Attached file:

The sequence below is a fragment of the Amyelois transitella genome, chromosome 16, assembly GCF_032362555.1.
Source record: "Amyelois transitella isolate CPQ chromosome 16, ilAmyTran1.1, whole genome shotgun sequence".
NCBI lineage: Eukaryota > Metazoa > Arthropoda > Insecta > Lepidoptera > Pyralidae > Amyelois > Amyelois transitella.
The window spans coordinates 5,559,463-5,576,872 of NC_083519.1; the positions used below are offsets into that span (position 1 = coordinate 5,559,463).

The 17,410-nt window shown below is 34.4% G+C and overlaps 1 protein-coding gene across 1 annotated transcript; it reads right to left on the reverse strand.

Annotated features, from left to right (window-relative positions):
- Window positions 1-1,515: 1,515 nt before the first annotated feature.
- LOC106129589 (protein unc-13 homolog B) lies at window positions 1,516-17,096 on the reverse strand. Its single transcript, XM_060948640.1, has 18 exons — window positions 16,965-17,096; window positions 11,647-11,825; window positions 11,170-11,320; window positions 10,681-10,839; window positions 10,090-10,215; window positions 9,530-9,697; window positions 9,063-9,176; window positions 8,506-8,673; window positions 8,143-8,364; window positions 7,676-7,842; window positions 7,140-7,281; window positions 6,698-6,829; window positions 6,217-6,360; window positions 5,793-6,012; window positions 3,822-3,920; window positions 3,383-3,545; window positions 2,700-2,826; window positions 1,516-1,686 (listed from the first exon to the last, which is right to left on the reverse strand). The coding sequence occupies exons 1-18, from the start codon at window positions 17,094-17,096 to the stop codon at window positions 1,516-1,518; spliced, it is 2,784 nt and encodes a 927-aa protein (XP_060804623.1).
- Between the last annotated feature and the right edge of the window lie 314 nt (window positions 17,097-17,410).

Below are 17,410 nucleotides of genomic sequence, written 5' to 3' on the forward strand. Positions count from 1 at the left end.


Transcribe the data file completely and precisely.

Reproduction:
The sequence below is a fragment of the Amyelois transitella genome, chromosome 16, assembly GCF_032362555.1.
Source record: "Amyelois transitella isolate CPQ chromosome 16, ilAmyTran1.1, whole genome shotgun sequence".
NCBI lineage: Eukaryota > Metazoa > Arthropoda > Insecta > Lepidoptera > Pyralidae > Amyelois > Amyelois transitella.
The window spans coordinates 5,559,463-5,576,872 of NC_083519.1; the positions used below are offsets into that span (position 1 = coordinate 5,559,463).

The 17,410-nt window shown below is 34.4% G+C and overlaps 1 protein-coding gene across 1 annotated transcript; it reads right to left on the reverse strand.

Annotated features, from left to right (window-relative positions):
- Window positions 1-1,515: 1,515 nt before the first annotated feature.
- LOC106129589 (protein unc-13 homolog B) lies at window positions 1,516-17,096 on the reverse strand. Its single transcript, XM_060948640.1, has 18 exons — window positions 16,965-17,096; window positions 11,647-11,825; window positions 11,170-11,320; window positions 10,681-10,839; window positions 10,090-10,215; window positions 9,530-9,697; window positions 9,063-9,176; window positions 8,506-8,673; window positions 8,143-8,364; window positions 7,676-7,842; window positions 7,140-7,281; window positions 6,698-6,829; window positions 6,217-6,360; window positions 5,793-6,012; window positions 3,822-3,920; window positions 3,383-3,545; window positions 2,700-2,826; window positions 1,516-1,686 (listed from the first exon to the last, which is right to left on the reverse strand). The coding sequence occupies exons 1-18, from the start codon at window positions 17,094-17,096 to the stop codon at window positions 1,516-1,518; spliced, it is 2,784 nt and encodes a 927-aa protein (XP_060804623.1).
- Between the last annotated feature and the right edge of the window lie 314 nt (window positions 17,097-17,410).

Below are 17,410 nucleotides of genomic sequence, written 5' to 3' on the forward strand. Positions count from 1 at the left end.